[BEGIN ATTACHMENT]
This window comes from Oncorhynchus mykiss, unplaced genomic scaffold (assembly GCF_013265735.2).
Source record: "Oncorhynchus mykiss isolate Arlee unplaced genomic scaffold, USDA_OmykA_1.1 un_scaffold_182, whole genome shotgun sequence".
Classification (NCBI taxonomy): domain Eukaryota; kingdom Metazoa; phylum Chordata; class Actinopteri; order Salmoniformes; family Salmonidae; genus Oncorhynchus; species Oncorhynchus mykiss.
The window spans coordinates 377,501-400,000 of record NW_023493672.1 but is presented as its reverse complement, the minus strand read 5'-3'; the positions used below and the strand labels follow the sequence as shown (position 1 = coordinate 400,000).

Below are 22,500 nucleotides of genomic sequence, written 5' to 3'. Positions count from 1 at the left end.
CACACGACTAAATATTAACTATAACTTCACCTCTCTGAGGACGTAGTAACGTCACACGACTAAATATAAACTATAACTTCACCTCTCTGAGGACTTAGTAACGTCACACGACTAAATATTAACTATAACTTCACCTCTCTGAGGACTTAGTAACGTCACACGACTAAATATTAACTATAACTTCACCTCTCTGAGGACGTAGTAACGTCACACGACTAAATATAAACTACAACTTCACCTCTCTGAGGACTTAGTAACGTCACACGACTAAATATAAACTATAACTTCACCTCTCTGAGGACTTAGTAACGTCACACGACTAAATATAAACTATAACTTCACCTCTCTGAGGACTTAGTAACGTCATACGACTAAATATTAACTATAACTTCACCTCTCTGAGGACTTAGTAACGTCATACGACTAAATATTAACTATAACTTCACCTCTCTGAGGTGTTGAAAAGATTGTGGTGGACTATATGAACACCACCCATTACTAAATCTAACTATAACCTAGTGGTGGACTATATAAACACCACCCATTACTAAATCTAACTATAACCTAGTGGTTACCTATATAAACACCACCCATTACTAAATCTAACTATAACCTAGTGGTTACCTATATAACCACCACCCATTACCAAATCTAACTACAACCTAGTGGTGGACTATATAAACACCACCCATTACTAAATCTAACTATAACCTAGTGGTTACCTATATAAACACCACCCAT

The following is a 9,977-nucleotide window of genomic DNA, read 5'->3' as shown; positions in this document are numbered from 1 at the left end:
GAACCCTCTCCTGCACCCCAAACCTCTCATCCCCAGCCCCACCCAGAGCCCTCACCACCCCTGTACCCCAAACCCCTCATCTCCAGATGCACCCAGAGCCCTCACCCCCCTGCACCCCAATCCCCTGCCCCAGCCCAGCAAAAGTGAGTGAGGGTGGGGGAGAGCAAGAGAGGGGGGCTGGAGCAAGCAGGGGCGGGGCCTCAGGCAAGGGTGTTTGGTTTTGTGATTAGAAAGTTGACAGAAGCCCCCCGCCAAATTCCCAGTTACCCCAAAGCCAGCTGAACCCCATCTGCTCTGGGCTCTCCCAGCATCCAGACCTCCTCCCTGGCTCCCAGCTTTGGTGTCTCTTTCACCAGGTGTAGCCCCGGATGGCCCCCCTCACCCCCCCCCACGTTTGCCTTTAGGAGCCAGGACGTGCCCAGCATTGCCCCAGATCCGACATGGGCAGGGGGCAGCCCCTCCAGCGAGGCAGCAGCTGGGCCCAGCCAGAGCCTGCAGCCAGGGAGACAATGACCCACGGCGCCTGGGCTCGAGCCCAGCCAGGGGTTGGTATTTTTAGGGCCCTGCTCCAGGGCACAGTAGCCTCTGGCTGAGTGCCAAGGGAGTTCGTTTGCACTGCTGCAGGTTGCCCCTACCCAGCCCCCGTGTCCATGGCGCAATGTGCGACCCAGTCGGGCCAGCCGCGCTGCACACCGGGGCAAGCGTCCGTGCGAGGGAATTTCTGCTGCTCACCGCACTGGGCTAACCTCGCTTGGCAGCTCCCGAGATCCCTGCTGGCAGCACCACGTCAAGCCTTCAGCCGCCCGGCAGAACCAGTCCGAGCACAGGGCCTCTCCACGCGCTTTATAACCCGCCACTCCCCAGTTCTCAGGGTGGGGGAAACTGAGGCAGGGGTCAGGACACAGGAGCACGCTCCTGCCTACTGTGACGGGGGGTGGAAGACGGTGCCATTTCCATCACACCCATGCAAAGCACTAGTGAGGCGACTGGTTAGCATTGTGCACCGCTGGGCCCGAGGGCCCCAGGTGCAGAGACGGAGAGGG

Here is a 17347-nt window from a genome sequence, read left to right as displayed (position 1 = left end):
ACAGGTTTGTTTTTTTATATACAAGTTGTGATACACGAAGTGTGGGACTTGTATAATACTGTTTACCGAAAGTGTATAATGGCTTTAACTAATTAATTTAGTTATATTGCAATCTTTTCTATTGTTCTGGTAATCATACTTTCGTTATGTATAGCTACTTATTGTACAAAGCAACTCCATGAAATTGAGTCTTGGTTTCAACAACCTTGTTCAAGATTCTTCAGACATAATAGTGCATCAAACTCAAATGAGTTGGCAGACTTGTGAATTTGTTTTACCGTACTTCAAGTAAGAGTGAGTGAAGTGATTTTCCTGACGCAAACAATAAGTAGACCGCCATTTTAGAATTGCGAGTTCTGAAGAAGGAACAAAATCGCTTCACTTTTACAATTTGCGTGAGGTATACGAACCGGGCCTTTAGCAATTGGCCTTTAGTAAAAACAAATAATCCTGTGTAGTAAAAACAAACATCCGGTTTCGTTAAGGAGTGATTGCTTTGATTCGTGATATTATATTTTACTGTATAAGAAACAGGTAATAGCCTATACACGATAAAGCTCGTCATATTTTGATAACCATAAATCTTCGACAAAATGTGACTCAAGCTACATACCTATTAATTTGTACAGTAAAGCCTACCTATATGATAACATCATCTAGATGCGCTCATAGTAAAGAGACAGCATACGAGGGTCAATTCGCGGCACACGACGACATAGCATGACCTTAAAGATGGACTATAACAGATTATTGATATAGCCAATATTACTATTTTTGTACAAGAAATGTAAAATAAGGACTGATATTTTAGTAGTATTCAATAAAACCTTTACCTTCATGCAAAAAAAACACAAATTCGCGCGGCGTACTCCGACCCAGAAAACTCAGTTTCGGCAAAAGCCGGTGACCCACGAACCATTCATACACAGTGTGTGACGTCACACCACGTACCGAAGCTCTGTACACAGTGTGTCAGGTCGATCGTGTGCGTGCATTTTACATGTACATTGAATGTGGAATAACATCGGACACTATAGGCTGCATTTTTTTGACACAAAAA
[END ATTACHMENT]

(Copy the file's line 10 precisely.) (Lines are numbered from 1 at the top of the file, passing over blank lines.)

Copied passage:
ACAGGTTTGTTTTTTTATATACAAGTTGTGATACACGAAGTGTGGGACTTGTATAATACTGTTTACCGAAAGTGTATAATGGCTTTAACTAATTAATTTAGTTATATTGCAATCTTTTCTATTGTTCTGGTAATCATACTTTCGTTATGTATAGCTACTTATTGTACAAAGCAACTCCATGAAATTGAGTCTTGGTTTCAACAACCTTGTTCAAGATTCTTCAGACATAATAGTGCATCAAACTCAAATGAGTTGGCAGACTTGTGAATTTGTTTTACCGTACTTCAAGTAAGAGTGAGTGAAGTGATTTTCCTGACGCAAACAATAAGTAGACCGCCATTTTAGAATTGCGAGTTCTGAAGAAGGAACAAAATCGCTTCACTTTTACAATTTGCGTGAGGTATACGAACCGGGCCTTTAGCAATTGGCCTTTAGTAAAAACAAATAATCCTGTGTAGTAAAAACAAACATCCGGTTTCGTTAAGGAGTGATTGCTTTGATTCGTGATATTATATTTTACTGTATAAGAAACAGGTAATAGCCTATACACGATAAAGCTCGTCATATTTTGATAACCATAAATCTTCGACAAAATGTGACTCAAGCTACATACCTATTAATTTGTACAGTAAAGCCTACCTATATGATAACATCATCTAGATGCGCTCATAGTAAAGAGACAGCATACGAGGGTCAATTCGCGGCACACGACGACATAGCATGACCTTAAAGATGGACTATAACAGATTATTGATATAGCCAATATTACTATTTTTGTACAAGAAATGTAAAATAAGGACTGATATTTTAGTAGTATTCAATAAAACCTTTACCTTCATGCAAAAAAAACACAAATTCGCGCGGCGTACTCCGACCCAGAAAACTCAGTTTCGGCAAAAGCCGGTGACCCACGAACCATTCATACACAGTGTGTGACGTCACACCACGTACCGAAGCTCTGTACACAGTGTGTCAGGTCGATCGTGTGCGTGCATTTTACATGTACATTGAATGTGGAATAACATCGGACACTATAGGCTGCATTTTTTTGACACAAAAA